Arxes Tolina CSV Injection
A CSV Injection vulnerability in the arxes-tolina web application with version 3.0.0 allows malicious users to gain remote control of other computers. By providing formula code in the “Firma” (company name), an attacker can create a new company with the name variable that contains malicious code. Other users might download this data as a CSV file and execute the malicious commands on their PC by opening the file using a software such as Microsoft Excel. The attacker could gain remote access to the user’s PC. The vulnerability was reported as CVE-2019-19676.
We discovered a security issue within the arxes-tolina web application with version 3.0.0. It is a software used for performing a credit risk rating of business parties. An attacker can input malicious commands embedded within the formula data of a spreadsheet, due to a lack of sufficient input filtering. This allows users to become compromised should they open the injected spreadsheet that was exported as a CSV file and opened via tools like Microsoft Excel or LibreOffice. The attacker can infect users with malware and gain control over their machine, if the malicious code is executed successfully.
Steps to Reproduce
Upon creating a new company entry, a malicious user is able to enter formula code into the "Firma" field. Users with adequate permissions, could export and download all the existing companies in the database as a CSV file. If the infected CSV file is opened with Microsoft Excel, and the user accepts the warning from Excel that the program "cmd .exe" will be executed upon opening the document, the malicious formula code will be executed. In this example, the value "= cmd|'/ Ccalc'!A0" was used as the company name, for the example proof of concept attack. The formula is then interpreted by Excel and the embedded commands are executed.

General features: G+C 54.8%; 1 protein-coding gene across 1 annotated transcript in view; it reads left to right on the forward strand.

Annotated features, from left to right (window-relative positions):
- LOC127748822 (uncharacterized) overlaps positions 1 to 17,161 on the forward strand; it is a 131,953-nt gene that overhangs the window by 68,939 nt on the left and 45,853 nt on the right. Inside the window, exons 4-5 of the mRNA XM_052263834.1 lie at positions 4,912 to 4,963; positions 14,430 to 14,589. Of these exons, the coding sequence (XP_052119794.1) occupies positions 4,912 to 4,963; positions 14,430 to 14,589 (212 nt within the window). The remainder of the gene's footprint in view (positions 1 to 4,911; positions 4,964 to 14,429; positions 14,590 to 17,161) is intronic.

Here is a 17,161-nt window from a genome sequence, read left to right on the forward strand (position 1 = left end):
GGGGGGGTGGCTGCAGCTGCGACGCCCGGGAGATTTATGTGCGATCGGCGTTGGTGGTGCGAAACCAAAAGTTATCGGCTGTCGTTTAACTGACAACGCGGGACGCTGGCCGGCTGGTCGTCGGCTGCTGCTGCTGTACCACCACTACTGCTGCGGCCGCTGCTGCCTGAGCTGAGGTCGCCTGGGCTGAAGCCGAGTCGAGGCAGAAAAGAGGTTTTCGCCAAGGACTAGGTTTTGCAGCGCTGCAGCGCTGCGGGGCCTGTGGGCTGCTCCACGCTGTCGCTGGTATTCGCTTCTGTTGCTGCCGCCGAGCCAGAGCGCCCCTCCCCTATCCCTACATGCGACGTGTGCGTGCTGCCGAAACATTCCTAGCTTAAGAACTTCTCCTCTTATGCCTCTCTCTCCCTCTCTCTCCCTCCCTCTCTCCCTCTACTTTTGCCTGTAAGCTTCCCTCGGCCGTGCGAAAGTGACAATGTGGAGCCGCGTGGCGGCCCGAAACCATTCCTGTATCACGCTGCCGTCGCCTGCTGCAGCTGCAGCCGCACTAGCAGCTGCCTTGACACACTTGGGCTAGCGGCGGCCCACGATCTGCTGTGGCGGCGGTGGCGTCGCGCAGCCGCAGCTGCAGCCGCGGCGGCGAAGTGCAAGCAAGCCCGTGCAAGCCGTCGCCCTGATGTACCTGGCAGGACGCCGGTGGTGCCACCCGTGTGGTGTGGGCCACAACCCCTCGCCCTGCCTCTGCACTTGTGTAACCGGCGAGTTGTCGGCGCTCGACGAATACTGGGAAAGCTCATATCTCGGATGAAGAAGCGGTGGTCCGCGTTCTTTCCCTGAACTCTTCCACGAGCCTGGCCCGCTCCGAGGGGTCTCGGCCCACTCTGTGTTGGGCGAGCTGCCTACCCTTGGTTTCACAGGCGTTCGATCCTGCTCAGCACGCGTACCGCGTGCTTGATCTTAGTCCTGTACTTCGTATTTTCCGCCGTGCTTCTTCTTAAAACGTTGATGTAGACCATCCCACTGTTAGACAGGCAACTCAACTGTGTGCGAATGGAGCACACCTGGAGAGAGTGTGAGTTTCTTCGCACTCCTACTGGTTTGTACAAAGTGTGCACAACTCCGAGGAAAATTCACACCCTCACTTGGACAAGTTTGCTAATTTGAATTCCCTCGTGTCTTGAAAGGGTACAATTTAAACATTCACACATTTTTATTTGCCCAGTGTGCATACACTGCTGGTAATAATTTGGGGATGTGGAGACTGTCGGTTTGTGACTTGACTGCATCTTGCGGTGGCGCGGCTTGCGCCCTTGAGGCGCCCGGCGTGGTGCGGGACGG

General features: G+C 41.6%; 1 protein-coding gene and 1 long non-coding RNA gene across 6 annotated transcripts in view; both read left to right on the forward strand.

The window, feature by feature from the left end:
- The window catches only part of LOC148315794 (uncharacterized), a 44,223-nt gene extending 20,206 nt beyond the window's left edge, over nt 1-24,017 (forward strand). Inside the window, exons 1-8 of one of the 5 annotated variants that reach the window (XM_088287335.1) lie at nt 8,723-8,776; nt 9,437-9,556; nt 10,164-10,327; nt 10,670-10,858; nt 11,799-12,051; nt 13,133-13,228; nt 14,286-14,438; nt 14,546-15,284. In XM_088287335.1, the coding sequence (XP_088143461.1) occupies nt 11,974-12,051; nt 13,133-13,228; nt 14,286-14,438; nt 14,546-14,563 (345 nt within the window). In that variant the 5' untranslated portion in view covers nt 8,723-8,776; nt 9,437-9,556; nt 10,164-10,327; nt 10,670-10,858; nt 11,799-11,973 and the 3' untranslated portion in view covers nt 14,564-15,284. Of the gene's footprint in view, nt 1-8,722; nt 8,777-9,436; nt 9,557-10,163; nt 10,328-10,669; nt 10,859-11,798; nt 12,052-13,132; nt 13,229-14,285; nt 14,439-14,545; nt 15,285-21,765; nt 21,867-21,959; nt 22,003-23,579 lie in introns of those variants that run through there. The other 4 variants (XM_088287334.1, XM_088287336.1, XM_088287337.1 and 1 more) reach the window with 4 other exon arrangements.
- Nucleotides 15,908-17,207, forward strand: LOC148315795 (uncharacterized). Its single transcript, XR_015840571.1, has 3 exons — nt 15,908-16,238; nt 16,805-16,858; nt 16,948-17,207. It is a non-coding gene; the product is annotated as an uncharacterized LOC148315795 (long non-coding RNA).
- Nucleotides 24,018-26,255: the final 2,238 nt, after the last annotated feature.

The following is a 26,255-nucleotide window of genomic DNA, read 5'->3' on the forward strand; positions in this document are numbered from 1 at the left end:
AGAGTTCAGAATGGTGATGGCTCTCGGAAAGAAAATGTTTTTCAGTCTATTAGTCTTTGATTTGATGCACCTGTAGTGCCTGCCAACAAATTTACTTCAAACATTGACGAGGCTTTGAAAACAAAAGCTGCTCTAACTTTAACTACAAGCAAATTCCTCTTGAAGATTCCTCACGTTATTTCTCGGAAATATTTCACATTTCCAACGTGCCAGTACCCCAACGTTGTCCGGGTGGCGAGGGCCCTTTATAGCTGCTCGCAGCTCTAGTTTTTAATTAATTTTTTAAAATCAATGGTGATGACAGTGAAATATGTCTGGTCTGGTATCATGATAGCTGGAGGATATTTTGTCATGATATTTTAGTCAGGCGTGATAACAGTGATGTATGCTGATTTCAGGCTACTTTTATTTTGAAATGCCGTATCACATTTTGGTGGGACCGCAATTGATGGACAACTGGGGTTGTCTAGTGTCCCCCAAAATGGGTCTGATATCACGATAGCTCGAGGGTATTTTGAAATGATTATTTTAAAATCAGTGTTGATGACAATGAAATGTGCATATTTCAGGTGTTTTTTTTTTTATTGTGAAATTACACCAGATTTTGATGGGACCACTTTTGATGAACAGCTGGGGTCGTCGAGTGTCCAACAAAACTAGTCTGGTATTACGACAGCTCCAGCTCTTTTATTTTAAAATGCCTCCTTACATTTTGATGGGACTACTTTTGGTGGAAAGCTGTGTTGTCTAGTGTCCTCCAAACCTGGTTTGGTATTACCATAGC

Picture 1: Formula injection in the “Firma” field (company name) of a new company entry.
Picture 2: The content of the “Firma” field “=cmd |'/ C calc'!A0” is interpreted and executed by Microsoft Excel.
This issue exists due to insufficient input filtering. In order to mitigate the issue, we recommend sanitizing cells that begin with any special character that may trigger the execution of a formula such as "=", "+", "@" or "-". By prepending a single quote or apostrophe (') character to the field’s content may avoid the content of the cell from being interpreted as a formula.
The issue was reported to arxes-tolina but we are not aware whether a fix has been implemented.
Credit for finding and reporting the issue:
Evgeni Sabev (Deloitte)